“It seems Aunt Ruth (daughter of Sam and Mary) was 14 and my dad, Henry Everett, was 7 when they left Virginia around 1858. There was Dora and Melvin, between them, and 2 younger ones; it seems Grandpa Sam had married Mary Claughton, a very young girl, much younger than Grandpa. She had one sister, her mother had died and her father was a minister. Grandpa Sam’s family disapproved so strongly that Sam sold his holdings and left for the West. On the way they picked up an old man who was ill with a stomach disorder. The family contracted whatever it was, and they had to camp for a few weeks. The old man and the two youngest children died. They made their way on into central Arkansas. Another daughter, Ellen, was born there. During the time they were there (war time) the vandals known as “Bush Whackers” raided them, taking everything they had and burning their home. They were advised to go North, so Grandma and the children, except Dora, started the long journey on foot. Grandpa and Dora took work in a mill of some kind. How they knew where they were going I cannot figure. They had to cross the Boston Mountain range and several rivers. But they made it to near Osceola, Mo., in St. Clair County. They lived on roots – bark – wild berries – acorns and an occasional handout from a sympathetic farm family. They had to take turns carrying the little one which had the burden greater. I know this territory well and she must have traveled at least 250 miles. Somewhere along this trip it seems she met a soldier who befriended her in some way. Later when he was wounded, she took him in and cared for him. We do not know how long before Grandpa Sam and Dora joined them but some way they all got back together again. The children were all farmed out it seems to anyone who would give them food and clothes for work. Aunt Ruth went to work for a Wheeler family and soon married their son. Dora worked for people at Quincy, and married a Mr. Rains. Melvin and my father, as soon as they were big enough, started following the saw mills. It seems the soldier had stayed on and on – until Grandpa Sam saw what was happening. He asked the man to leave but he refused. So Grandpa Sam left them and went to live with Ruth, where he lived until he died, which by other dates must have been in the early 1870’s. Grandma continued to live with the soldier and they had two boys.”

    1. Elizabeth M. Thornton was born July 19, 1813 in Franklin County, Virginia and died 1888. Elizabeth married Owen Stanley. Owen was born 1822 in Patrick County, Virginia and died September 3, 1857 in Franklin County, Virginia. Owen and Elizabeth had the following children:
      1. Ferdinand born 1841.
      2. Burwell born September 20, 1842 and died May 30, 1922.
      3. Swinfield born 1845.
      4. Sarah E. born 1849.
      5. Peyton born 1847.
      6. Pleasant Brown born February 8, 1852.
      7. George Hadin born 1854.
    2. Page James Thornton was the sixth child born to Starling and Salley Thornton. Page was born July 9, 1815 in Franklin County, Virginia and died December 12, 1898 in the same county. Page married Rebecca Frith on February 12, 1839 in Franklin County, Virginia. Rebecca was the daughter of Thomas Frith and Elizabeth Scarborough, she was born August 28, 1822 and died August 20, 1906 in Franklin County, Virginia. Page and Rebecca are both buried in a family cemetery just up the hill from the location of the Page Thornton home.Page Thornton was known as “Big Page” to distinguish from his son Page James, Jr. who was called “Little Page” by family and friends in Franklin County.Big Page was an expert carpenter and cabinet-maker, as well as a farmer. Page and Rebecca raised eight children in a log bodied home on Thornton Mountain. The log home had a log partition downstairs, it was a story and a half with one large room upstairs. The kitchen was a separate cabin, located some 50 yards from the main dwelling.Page J. Thornton, Sr. served in the Confederate Army Homeguard during the Civil War without compensation according to Franklin County records. His wife Rebecca and 4 dependent children received an allotment each month from the county, that was provided for the wives of children of indigent soldiers. Page and Rebecca’s two oldest sons, Addison Henry and Page, Jr. also served in the Confederate Army. Shortly after the Civil War, Addison Henry, Page, Jr., Thomas and John Frith moved from Franklin County, Virginia and migrated to West Virginia.On December 7, 1908, the Page Thornton, Sr. heirs sold his land to William Lee Stanley  ( a grandson of Elizabeth Thornton Stanley). A daughter of William Stanley grew up on the farm and stated that the Page Thornton farm house was a larger log home than the John & Lucy Thornton cabin.The children of Page Thornton and Rebecca Frith are:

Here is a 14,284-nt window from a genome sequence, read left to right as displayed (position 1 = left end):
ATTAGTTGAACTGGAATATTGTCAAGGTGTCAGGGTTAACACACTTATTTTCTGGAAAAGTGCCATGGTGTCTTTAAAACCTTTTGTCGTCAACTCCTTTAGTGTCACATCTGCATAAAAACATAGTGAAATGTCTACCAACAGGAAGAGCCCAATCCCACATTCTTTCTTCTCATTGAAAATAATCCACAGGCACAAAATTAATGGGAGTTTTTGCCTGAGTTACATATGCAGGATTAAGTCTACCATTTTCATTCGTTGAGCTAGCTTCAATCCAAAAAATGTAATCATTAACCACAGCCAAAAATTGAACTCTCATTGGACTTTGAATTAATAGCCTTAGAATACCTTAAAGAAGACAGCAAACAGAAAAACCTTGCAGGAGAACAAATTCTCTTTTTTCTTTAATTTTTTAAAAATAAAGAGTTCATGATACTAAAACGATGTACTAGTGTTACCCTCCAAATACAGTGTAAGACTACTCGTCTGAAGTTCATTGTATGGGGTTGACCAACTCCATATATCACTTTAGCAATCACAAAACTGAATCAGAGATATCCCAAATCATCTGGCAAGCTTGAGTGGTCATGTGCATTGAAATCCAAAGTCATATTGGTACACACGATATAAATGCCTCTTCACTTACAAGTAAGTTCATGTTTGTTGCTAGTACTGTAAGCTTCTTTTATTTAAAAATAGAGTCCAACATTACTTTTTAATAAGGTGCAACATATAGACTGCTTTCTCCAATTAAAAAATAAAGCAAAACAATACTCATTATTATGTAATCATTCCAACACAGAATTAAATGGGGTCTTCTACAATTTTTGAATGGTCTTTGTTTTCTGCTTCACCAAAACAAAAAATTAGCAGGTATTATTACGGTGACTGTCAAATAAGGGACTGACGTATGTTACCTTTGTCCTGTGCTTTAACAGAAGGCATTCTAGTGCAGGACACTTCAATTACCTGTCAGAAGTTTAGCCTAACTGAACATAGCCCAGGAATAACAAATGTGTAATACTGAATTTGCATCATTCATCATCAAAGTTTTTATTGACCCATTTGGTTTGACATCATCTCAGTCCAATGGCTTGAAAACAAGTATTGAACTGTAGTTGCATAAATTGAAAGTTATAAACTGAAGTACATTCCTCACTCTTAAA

1. Addison Henry was born July 13, 1840
      2. Page James, Jr. was born June 1, 1844 and died January 12, 1929, Lincoln County, West Virginia; married Henrietta Luke, September 15, 1872.
      3. Rebecca Ann was born June 18, 1847and married Ira J. Young November 28, 1878.
      4. Thomas Sterling was born November 8, 1849, Franklin County, Virginia.
      5. Abigail J. was born November 20, 1852; died September 25, 1890.
      6. Sarah E. was born July 24, 1855; died January 6, 1906.
      7. Melvina Emma was born April 11, 1858; died July 1, 1922; married Faithful Saul, 1877.
      8. John Frith was born June 23, 1861; married (1) Flora Alice Carpenter daughter of James A. Carpenter on September 20, 1889; married (2) Martha Keeling Mathews on August 15, 1900.
    3. Burwell Thornton was the seventh child born to Starling and Salley Thornton. Burwell was born February 14, 1818 in Franklin County, Virginia and died November 8, 1864 in Franklin County, Virginia. Burwell married Ruth Willis on January 8, 1856 in Franklin County, Virginia. The children of Burwell Thornton and Ruth Willis are:
      1. William Edward born 1856.
      2. William Earl born 1858.
      3. George Thomas born 1859.
      4. Sarah Ann born 1862.
      5. Mary Jane born 1862.